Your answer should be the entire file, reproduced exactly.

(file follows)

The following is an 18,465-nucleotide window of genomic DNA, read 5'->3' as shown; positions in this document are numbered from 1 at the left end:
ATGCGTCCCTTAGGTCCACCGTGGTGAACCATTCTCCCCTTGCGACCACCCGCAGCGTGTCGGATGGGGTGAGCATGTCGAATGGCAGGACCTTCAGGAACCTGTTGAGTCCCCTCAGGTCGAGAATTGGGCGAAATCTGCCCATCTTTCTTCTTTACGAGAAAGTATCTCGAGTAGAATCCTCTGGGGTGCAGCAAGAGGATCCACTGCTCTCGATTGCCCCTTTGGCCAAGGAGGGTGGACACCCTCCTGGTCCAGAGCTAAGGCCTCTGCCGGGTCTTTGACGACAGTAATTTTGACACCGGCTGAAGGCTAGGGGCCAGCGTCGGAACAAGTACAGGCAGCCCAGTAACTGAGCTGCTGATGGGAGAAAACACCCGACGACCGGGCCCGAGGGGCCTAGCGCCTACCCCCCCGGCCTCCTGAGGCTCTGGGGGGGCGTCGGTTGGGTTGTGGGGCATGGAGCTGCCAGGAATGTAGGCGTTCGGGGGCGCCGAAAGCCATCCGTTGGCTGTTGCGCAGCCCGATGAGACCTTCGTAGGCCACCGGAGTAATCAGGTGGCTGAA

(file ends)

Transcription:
The following is an 18,465-nucleotide window of genomic DNA, read 5'->3' as shown; positions in this document are numbered from 1 at the left end:
ATGCGTCCCTTAGGTCCACCGTGGTGAACCATTCTCCCCTTGCGACCACCCGCAGCGTGTCGGATGGGGTGAGCATGTCGAATGGCAGGACCTTCAGGAACCTGTTGAGTCCCCTCAGGTCGAGAATTGGGCGAAATCTGCCCATCTTTCTTCTTTACGAGAAAGTATCTCGAGTAGAATCCTCTGGGGTGCAGCAAGAGGATCCACTGCTCTCGATTGCCCCTTTGGCCAAGGAGGGTGGACACCCTCCTGGTCCAGAGCTAAGGCCTCTGCCGGGTCTTTGACGACAGTAATTTTGACACCGGCTGAAGGCTAGGGGCCAGCGTCGGAACAAGTACAGGCAGCCCAGTAACTGAGCTGCTGATGGGAGAAAACACCCGACGACCGGGCCCGAGGGGCCTAGCGCCTACCCCCCCGGCCTCCTGAGGCTCTGGGGGGGCGTCGGTTGGGTTGTGGGGCATGGAGCTGCCAGGAATGTAGGCGTTCGGGGGCGCCGAAAGCCATCCGTTGGCTGTTGCGCAGCCCGATGAGACCTTCGTAGGCCACCGGAGTAATCAGGTGGCTGAA